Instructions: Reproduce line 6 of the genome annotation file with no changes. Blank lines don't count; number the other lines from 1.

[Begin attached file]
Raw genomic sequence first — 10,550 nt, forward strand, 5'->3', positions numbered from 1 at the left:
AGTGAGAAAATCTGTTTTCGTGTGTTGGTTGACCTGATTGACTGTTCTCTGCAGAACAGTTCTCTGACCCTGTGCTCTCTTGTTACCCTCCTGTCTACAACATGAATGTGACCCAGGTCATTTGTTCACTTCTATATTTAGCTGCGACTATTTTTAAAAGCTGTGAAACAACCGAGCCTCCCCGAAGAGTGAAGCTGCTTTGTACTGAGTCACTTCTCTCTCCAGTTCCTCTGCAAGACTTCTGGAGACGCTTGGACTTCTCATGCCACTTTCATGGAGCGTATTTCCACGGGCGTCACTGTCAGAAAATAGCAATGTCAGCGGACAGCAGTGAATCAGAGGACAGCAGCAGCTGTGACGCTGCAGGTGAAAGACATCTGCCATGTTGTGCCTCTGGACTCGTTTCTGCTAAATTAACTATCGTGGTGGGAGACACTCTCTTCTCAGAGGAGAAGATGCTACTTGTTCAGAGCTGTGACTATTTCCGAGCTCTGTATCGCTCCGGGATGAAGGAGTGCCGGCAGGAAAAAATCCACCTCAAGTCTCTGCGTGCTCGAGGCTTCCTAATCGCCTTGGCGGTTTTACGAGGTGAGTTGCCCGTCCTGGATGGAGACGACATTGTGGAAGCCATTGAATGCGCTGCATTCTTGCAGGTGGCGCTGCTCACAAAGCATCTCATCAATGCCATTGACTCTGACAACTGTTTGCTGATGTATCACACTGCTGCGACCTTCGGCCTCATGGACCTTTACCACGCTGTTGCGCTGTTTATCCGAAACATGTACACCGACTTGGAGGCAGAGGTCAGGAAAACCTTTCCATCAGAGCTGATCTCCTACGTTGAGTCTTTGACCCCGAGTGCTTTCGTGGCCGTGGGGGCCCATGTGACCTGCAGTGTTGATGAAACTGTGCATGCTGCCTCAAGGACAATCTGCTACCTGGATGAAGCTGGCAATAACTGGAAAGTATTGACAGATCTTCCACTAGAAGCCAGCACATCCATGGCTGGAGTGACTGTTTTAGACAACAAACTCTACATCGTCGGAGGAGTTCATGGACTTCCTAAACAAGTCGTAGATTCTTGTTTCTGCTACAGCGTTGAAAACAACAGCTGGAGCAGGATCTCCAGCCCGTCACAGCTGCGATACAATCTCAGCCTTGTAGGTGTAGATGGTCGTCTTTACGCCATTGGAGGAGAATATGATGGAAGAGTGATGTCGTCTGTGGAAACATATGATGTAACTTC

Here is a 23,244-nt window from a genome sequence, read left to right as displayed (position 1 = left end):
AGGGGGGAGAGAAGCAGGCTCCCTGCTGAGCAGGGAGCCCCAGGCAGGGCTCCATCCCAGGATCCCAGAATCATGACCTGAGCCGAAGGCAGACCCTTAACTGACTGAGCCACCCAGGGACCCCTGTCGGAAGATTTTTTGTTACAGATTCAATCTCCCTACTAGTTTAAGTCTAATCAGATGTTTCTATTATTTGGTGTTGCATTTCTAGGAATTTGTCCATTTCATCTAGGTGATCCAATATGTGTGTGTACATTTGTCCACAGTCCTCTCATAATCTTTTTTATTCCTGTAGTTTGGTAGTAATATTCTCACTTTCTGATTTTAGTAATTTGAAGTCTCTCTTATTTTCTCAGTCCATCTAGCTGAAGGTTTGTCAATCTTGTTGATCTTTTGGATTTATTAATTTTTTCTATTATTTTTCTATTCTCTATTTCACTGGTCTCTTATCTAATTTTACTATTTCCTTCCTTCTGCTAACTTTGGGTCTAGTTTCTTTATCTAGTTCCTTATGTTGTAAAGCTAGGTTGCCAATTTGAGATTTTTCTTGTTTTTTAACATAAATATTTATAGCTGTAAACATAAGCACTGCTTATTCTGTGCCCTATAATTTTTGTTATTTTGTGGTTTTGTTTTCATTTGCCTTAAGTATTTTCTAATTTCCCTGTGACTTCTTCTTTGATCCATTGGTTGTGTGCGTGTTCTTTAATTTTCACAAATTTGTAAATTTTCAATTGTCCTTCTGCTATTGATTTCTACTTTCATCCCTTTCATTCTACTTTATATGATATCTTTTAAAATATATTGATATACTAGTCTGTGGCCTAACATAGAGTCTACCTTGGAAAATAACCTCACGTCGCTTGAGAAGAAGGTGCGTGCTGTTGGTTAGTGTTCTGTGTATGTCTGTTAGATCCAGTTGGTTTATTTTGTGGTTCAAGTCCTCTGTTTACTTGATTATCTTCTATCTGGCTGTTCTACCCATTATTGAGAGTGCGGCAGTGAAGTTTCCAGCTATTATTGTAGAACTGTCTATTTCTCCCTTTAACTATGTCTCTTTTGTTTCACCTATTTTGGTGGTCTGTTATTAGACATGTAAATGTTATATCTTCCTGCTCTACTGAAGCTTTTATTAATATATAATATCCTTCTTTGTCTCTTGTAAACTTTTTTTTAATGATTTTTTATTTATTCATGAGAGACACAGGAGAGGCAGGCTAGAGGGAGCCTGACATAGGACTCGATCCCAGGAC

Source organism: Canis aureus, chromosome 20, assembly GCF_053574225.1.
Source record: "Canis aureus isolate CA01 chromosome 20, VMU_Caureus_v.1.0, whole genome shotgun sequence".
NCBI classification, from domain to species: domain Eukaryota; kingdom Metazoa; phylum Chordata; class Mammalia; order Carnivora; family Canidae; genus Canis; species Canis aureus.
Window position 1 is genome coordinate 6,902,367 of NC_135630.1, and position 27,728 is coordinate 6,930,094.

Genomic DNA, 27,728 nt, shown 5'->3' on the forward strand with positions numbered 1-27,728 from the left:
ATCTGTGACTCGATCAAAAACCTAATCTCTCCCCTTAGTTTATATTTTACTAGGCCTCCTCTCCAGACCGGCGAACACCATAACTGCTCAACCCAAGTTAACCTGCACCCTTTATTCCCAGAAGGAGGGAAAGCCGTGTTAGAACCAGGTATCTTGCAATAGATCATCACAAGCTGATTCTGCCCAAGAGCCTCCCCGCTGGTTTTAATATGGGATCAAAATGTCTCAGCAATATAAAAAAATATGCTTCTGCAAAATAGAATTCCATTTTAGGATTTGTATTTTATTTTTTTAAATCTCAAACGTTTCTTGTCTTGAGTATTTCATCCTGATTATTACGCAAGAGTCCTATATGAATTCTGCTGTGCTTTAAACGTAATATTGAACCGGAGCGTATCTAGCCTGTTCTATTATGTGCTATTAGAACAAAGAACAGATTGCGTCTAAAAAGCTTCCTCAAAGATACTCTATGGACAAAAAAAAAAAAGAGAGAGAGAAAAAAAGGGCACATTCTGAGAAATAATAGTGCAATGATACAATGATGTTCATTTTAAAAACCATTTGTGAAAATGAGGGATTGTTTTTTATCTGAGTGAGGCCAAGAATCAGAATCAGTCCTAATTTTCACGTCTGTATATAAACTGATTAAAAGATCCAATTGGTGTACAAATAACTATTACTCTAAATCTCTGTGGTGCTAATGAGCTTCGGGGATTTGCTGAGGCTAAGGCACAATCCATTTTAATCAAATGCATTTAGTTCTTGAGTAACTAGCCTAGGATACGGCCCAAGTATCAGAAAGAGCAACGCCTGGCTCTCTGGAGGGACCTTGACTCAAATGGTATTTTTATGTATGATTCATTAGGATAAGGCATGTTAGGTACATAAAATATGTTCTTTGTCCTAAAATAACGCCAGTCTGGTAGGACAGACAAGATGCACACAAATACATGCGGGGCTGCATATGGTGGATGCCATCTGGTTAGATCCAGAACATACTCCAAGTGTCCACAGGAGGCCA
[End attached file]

Source record: "Canis aureus isolate CA01 chromosome 20, VMU_Caureus_v.1.0, whole genome shotgun sequence".